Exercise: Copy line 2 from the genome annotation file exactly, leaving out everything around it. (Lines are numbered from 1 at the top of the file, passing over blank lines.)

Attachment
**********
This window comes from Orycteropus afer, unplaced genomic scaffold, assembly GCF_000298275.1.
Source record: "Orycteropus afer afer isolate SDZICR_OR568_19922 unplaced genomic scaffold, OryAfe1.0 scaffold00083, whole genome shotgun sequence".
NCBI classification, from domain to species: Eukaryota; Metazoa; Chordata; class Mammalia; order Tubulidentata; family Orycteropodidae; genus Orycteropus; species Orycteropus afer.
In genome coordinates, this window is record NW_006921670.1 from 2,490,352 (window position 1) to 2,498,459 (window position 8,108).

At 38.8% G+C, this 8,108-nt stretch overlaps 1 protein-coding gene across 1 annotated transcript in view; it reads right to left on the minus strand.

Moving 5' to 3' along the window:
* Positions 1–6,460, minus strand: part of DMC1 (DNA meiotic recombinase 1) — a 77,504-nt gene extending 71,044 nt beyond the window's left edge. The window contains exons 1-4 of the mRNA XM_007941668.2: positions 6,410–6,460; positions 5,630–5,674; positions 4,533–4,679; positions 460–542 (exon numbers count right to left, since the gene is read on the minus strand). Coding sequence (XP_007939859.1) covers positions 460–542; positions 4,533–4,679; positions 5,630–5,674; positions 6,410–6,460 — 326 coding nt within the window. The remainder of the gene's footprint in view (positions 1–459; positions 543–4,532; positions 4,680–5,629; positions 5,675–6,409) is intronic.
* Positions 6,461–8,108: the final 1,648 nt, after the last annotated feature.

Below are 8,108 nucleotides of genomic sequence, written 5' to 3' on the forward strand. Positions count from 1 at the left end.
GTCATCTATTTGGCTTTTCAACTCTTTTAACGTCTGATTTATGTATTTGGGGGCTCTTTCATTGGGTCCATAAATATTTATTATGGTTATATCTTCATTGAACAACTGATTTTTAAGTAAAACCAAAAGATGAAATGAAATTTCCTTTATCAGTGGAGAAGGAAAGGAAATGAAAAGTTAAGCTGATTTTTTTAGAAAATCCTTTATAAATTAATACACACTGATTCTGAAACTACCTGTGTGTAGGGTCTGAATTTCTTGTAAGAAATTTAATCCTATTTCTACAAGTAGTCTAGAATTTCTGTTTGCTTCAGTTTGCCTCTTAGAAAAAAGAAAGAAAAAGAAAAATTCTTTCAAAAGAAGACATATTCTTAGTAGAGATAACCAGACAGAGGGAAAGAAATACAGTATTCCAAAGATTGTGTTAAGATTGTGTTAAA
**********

Source record: "Orycteropus afer afer isolate SDZICR_OR568_19922 unplaced genomic scaffold, OryAfe1.0 scaffold00083, whole genome shotgun sequence".